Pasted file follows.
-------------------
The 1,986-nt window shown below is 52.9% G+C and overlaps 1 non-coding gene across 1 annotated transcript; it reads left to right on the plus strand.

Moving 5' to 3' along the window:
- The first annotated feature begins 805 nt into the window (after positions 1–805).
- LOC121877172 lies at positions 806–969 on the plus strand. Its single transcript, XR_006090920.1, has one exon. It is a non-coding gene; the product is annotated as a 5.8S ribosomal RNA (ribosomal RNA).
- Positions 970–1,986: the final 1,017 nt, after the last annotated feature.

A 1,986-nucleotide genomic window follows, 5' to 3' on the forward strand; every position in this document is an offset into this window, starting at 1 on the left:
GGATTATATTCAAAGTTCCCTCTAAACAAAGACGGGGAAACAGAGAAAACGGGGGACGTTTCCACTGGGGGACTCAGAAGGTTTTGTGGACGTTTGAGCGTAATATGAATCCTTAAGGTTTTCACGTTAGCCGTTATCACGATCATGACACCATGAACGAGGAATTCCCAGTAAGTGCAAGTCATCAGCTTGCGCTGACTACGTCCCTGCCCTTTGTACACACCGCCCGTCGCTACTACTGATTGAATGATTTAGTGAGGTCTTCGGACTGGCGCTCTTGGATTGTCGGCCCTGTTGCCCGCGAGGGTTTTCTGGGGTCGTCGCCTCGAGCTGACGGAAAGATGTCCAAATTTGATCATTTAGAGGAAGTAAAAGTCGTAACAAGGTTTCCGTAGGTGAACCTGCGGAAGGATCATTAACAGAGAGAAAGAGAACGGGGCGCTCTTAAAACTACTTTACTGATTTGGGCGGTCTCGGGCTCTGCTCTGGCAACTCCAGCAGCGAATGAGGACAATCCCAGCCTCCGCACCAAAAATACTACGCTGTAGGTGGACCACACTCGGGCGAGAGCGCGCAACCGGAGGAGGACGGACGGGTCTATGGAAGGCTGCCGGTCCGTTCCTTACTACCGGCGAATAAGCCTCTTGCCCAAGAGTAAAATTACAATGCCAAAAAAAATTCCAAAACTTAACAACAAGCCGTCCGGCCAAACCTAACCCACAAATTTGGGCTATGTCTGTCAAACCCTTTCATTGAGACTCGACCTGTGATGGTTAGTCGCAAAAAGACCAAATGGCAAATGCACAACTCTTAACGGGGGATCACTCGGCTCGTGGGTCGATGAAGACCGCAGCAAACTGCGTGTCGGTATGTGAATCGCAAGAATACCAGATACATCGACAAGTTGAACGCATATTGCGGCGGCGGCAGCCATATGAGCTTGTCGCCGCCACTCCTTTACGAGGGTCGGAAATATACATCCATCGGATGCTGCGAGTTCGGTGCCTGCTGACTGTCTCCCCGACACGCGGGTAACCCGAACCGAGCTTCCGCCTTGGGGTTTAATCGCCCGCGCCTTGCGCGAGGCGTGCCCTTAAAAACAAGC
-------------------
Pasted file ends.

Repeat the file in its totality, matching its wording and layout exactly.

The 1,986-nt window shown below is 52.9% G+C and overlaps 1 non-coding gene across 1 annotated transcript; it reads left to right on the plus strand.

Moving 5' to 3' along the window:
- The first annotated feature begins 805 nt into the window (after positions 1–805).
- LOC121877172 lies at positions 806–969 on the plus strand. Its single transcript, XR_006090920.1, has one exon. It is a non-coding gene; the product is annotated as a 5.8S ribosomal RNA (ribosomal RNA).
- Positions 970–1,986: the final 1,017 nt, after the last annotated feature.

A 1,986-nucleotide genomic window follows, 5' to 3' on the forward strand; every position in this document is an offset into this window, starting at 1 on the left:
GGATTATATTCAAAGTTCCCTCTAAACAAAGACGGGGAAACAGAGAAAACGGGGGACGTTTCCACTGGGGGACTCAGAAGGTTTTGTGGACGTTTGAGCGTAATATGAATCCTTAAGGTTTTCACGTTAGCCGTTATCACGATCATGACACCATGAACGAGGAATTCCCAGTAAGTGCAAGTCATCAGCTTGCGCTGACTACGTCCCTGCCCTTTGTACACACCGCCCGTCGCTACTACTGATTGAATGATTTAGTGAGGTCTTCGGACTGGCGCTCTTGGATTGTCGGCCCTGTTGCCCGCGAGGGTTTTCTGGGGTCGTCGCCTCGAGCTGACGGAAAGATGTCCAAATTTGATCATTTAGAGGAAGTAAAAGTCGTAACAAGGTTTCCGTAGGTGAACCTGCGGAAGGATCATTAACAGAGAGAAAGAGAACGGGGCGCTCTTAAAACTACTTTACTGATTTGGGCGGTCTCGGGCTCTGCTCTGGCAACTCCAGCAGCGAATGAGGACAATCCCAGCCTCCGCACCAAAAATACTACGCTGTAGGTGGACCACACTCGGGCGAGAGCGCGCAACCGGAGGAGGACGGACGGGTCTATGGAAGGCTGCCGGTCCGTTCCTTACTACCGGCGAATAAGCCTCTTGCCCAAGAGTAAAATTACAATGCCAAAAAAAATTCCAAAACTTAACAACAAGCCGTCCGGCCAAACCTAACCCACAAATTTGGGCTATGTCTGTCAAACCCTTTCATTGAGACTCGACCTGTGATGGTTAGTCGCAAAAAGACCAAATGGCAAATGCACAACTCTTAACGGGGGATCACTCGGCTCGTGGGTCGATGAAGACCGCAGCAAACTGCGTGTCGGTATGTGAATCGCAAGAATACCAGATACATCGACAAGTTGAACGCATATTGCGGCGGCGGCAGCCATATGAGCTTGTCGCCGCCACTCCTTTACGAGGGTCGGAAATATACATCCATCGGATGCTGCGAGTTCGGTGCCTGCTGACTGTCTCCCCGACACGCGGGTAACCCGAACCGAGCTTCCGCCTTGGGGTTTAATCGCCCGCGCCTTGCGCGAGGCGTGCCCTTAAAAACAAGC